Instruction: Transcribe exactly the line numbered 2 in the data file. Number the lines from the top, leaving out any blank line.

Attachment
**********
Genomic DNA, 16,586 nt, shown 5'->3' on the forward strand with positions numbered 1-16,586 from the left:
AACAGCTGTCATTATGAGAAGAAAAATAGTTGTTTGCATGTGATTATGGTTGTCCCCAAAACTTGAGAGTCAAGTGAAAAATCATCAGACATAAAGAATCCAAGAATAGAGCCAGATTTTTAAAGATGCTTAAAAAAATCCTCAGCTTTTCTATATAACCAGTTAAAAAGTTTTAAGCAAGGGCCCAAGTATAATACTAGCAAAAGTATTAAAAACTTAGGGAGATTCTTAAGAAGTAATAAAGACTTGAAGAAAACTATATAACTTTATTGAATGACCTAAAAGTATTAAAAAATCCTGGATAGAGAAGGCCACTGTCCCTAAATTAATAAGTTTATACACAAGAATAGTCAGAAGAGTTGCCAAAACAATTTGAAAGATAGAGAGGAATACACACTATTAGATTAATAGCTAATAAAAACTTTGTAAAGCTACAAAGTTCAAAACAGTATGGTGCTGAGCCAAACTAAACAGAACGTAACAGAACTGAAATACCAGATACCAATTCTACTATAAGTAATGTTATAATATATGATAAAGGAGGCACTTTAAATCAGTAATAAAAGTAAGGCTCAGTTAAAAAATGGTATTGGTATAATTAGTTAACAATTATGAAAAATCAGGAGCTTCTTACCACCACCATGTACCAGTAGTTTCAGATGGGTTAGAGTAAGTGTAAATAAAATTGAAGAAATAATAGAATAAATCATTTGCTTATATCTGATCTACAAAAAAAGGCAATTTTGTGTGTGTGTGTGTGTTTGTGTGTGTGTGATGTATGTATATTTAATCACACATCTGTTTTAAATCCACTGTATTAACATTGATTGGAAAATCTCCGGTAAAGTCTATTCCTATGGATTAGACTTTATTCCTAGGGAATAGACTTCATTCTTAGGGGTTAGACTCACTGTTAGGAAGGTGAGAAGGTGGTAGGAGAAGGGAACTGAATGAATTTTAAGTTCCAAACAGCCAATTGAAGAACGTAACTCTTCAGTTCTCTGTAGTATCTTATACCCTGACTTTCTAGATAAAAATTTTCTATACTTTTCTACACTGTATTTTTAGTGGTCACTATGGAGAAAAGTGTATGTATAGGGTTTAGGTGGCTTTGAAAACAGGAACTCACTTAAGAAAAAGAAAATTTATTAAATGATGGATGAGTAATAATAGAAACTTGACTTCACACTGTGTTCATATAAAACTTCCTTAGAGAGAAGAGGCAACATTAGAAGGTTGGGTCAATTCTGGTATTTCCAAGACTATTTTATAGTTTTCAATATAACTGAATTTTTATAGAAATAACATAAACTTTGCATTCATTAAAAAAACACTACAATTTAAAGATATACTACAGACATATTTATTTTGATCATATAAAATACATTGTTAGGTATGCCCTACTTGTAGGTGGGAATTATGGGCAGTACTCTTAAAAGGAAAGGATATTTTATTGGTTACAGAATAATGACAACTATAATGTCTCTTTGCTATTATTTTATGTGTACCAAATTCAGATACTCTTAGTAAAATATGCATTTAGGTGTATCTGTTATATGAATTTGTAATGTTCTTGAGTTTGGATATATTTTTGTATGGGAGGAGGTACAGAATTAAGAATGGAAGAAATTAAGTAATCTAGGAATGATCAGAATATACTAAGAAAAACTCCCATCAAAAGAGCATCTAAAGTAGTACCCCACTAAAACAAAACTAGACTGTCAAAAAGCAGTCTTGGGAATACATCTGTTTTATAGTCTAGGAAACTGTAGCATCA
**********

AACAGCTGTCATTATGAGAAGAAAAATAGTTGTTTGCATGTGATTATGGTTGTCCCCAAAACTTGAGAGTCAAGTGAAAAATCATCAGACATAAAGAATCCAAGAATAGAGCCAGATTTTTAAAGATGCTTAAAAAAATCCTCAGCTTTTCTATATAACCAGTTAAAAAGTTTTAAGCAAGGGCCCAAGTATAATACTAGCAAAAGTATTAAAAACTTAGGGAGATTCTTAAGAAGTAATAAAGACTTGAAGAAAACTATATAACTTTATTGAATGACCTAAAAGTATTAAAAAATCCTGGATAGAGAAGGCCACTGTCCCTAAATTAATAAGTTTATACACAAGAATAGTCAGAAGAGTTGCCAAAACAATTTGAAAGATAGAGAGGAATACACACTATTAGATTAATAGCTAATAAAAACTTTGTAAAGCTACAAAGTTCAAAACAGTATGGTGCTGAGCCAAACTAAACAGAACGTAACAGAACTGAAATACCAGATACCAATTCTACTATAAGTAATGTTATAATATATGATAAAGGAGGCACTTTAAATCAGTAATAAAAGTAAGGCTCAGTTAAAAAATGGTATTGGTATAATTAGTTAACAATTATGAAAAATCAGGAGCTTCTTACCACCACCATGTACCAGTAGTTTCAGATGGGTTAGAGTAAGTGTAAATAAAATTGAAGAAATAATAGAATAAATCATTTGCTTATATCTGATCTACAAAAAAAGGCAATTTTGTGTGTGTGTGTGTGTTTGTGTGTGTGTGATGTATGTATATTTAATCACACATCTGTTTTAAATCCACTGTATTAACATTGATTGGAAAATCTCCGGTAAAGTCTATTCCTATGGATTAGACTTTATTCCTAGGGAATAGACTTCATTCTTAGGGGTTAGACTCACTGTTAGGAAGGTGAGAAGGTGGTAGGAGAAGGGAACTGAATGAATTTTAAGTTCCAAACAGCCAATTGAAGAACGTAACTCTTCAGTTCTCTGTAGTATCTTATACCCTGACTTTCTAGATAAAAATTTTCTATACTTTTCTACACTGTATTTTTAGTGGTCACTATGGAGAAAAGTGTATGTATAGGGTTTAGGTGGCTTTGAAAACAGGAACTCACTTAAGAAAAAGAAAATTTATTAAATGATGGATGAGTAATAATAGAAACTTGACTTCACACTGTGTTCATATAAAACTTCCTTAGAGAGAAGAGGCAACATTAGAAGGTTGGGTCAATTCTGGTATTTCCAAGACTATTTTATAGTTTTCAATATAACTGAATTTTTATAGAAATAACATAAACTTTGCATTCATTAAAAAAACACTACAATTTAAAGATATACTACAGACATATTTATTTTGATCATATAAAATACATTGTTAGGTATGCCCTACTTGTAGGTGGGAATTATGGGCAGTACTCTTAAAAGGAAAGGATATTTTATTGGTTACAGAATAATGACAACTATAATGTCTCTTTGCTATTATTTTATGTGTACCAAATTCAGATACTCTTAGTAAAATATGCATTTAGGTGTATCTGTTATATGAATTTGTAATGTTCTTGAGTTTGGATATATTTTTGTATGGGAGGAGGTACAGAATTAAGAATGGAAGAAATTAAGTAATCTAGGAATGATCAGAATATACTAAGAAAAACTCCCATCAAAAGAGCATCTAAAGTAGTACCCCACTAAAACAAAACTAGACTGTCAAAAAGCAGTCTTGGGAATACATCTGTTTTATAGTCTAGGAAACTGTAGCATCA